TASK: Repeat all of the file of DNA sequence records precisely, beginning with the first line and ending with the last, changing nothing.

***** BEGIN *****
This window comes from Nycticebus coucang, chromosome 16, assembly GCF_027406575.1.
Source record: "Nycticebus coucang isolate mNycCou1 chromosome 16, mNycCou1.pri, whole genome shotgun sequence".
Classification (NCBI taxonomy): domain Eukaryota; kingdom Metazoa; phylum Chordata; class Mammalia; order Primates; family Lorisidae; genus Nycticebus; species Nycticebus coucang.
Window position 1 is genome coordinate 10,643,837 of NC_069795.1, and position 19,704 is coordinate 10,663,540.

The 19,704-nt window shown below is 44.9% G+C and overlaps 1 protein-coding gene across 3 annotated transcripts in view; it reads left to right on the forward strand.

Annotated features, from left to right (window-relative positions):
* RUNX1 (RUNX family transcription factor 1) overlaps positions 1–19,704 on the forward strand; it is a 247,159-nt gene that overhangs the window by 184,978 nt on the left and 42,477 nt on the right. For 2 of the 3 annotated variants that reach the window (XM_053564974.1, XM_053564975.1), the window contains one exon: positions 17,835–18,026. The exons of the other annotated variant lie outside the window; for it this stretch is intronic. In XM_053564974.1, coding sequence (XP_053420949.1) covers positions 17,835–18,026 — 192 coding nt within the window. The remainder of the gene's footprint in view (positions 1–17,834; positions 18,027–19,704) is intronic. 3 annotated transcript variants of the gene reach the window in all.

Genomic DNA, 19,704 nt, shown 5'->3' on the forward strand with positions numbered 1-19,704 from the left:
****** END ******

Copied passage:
This window comes from Nycticebus coucang, chromosome 16, assembly GCF_027406575.1.
Source record: "Nycticebus coucang isolate mNycCou1 chromosome 16, mNycCou1.pri, whole genome shotgun sequence".
Classification (NCBI taxonomy): domain Eukaryota; kingdom Metazoa; phylum Chordata; class Mammalia; order Primates; family Lorisidae; genus Nycticebus; species Nycticebus coucang.
Window position 1 is genome coordinate 10,643,837 of NC_069795.1, and position 19,704 is coordinate 10,663,540.

The 19,704-nt window shown below is 44.9% G+C and overlaps 1 protein-coding gene across 3 annotated transcripts in view; it reads left to right on the forward strand.

Annotated features, from left to right (window-relative positions):
* RUNX1 (RUNX family transcription factor 1) overlaps positions 1–19,704 on the forward strand; it is a 247,159-nt gene that overhangs the window by 184,978 nt on the left and 42,477 nt on the right. For 2 of the 3 annotated variants that reach the window (XM_053564974.1, XM_053564975.1), the window contains one exon: positions 17,835–18,026. The exons of the other annotated variant lie outside the window; for it this stretch is intronic. In XM_053564974.1, coding sequence (XP_053420949.1) covers positions 17,835–18,026 — 192 coding nt within the window. The remainder of the gene's footprint in view (positions 1–17,834; positions 18,027–19,704) is intronic. 3 annotated transcript variants of the gene reach the window in all.

Genomic DNA, 19,704 nt, shown 5'->3' on the forward strand with positions numbered 1-19,704 from the left: